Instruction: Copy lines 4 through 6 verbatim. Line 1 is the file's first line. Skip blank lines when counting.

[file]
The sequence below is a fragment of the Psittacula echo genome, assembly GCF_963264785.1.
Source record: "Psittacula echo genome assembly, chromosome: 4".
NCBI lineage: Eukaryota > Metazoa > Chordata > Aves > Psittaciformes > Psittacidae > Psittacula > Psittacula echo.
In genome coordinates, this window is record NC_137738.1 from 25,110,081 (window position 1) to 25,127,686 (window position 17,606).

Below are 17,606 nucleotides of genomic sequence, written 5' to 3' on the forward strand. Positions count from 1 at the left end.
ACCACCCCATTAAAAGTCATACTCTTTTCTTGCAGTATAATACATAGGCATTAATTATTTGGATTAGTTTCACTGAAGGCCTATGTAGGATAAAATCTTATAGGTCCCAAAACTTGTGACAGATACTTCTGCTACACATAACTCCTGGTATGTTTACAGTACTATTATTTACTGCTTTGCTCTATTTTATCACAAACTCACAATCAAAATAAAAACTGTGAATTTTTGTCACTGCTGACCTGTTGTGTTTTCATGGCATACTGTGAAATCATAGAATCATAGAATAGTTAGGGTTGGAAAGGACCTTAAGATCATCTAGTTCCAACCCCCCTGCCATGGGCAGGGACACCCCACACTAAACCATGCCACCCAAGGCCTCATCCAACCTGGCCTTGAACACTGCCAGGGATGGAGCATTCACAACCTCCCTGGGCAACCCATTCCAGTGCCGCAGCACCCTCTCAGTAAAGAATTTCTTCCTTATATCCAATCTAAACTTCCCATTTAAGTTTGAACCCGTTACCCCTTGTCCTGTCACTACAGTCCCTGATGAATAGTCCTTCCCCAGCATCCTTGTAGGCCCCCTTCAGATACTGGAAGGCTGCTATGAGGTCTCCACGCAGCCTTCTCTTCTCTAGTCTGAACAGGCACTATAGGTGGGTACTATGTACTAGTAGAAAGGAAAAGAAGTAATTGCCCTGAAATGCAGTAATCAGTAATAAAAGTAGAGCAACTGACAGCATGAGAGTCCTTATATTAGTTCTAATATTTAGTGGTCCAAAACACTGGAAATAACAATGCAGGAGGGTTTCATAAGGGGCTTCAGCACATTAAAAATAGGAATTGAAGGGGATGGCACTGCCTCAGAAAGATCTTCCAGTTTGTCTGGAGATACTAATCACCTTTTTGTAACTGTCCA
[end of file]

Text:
In genome coordinates, this window is record NC_137738.1 from 25,110,081 (window position 1) to 25,127,686 (window position 17,606).

Below are 17,606 nucleotides of genomic sequence, written 5' to 3' on the forward strand. Positions count from 1 at the left end.
ACCACCCCATTAAAAGTCATACTCTTTTCTTGCAGTATAATACATAGGCATTAATTATTTGGATTAGTTTCACTGAAGGCCTATGTAGGATAAAATCTTATAGGTCCCAAAACTTGTGACAGATACTTCTGCTACACATAACTCCTGGTATGTTTACAGTACTATTATTTACTGCTTTGCTCTATTTTATCACAAACTCACAATCAAAATAAAAACTGTGAATTTTTGTCACTGCTGACCTGTTGTGTTTTCATGGCATACTGTGAAATCATAGAATCATAGAATAGTTAGGGTTGGAAAGGACCTTAAGATCATCTAGTTCCAACCCCCCTGCCATGGGCAGGGACACCCCACACTAAACCATGCCACCCAAGGCCTCATCCAACCTGGCCTTGAACACTGCCAGGGATGGAGCATTCACAACCTCCCTGGGCAACCCATTCCAGTGCCGCAGCACCCTCTCAGTAAAGAATTTCTTCCTTATATCCAATCTAAACTTCCCATTTAAGTTTGAACCCGTTACCCCTTGTCCTGTCACTACAGTCCCTGATGAATAGTCCTTCCCCAGCATCCTTGTAGGCCCCCTTCAGATACTGGAAGGCTGCTATGAGGTCTCCACGCAGCCTTCTCTTCTCTAGTCTGAACAGGCACTATAGGTGGGTACTATGTACTAGTAGAAAGGAAAAGAAGTAATTGCCCTGAAATGCAGTAATCAGTAATAAAAGTAGAGCAACTGACAGCATGAGAGTCCTTATATTAGTTCTAATATTTAGTGGTCCAAAACACTGGAAATAACAATGCAGGAGGGTTTCATAAGGGGCTTCAGCACATTAAAAATAGGAATTGAAGGGGATGGCACTGCCTCAGAAAGATCTTCCAGTTTGTCTGGAGATACTAATCACCTTTTTGTAACTGTCCA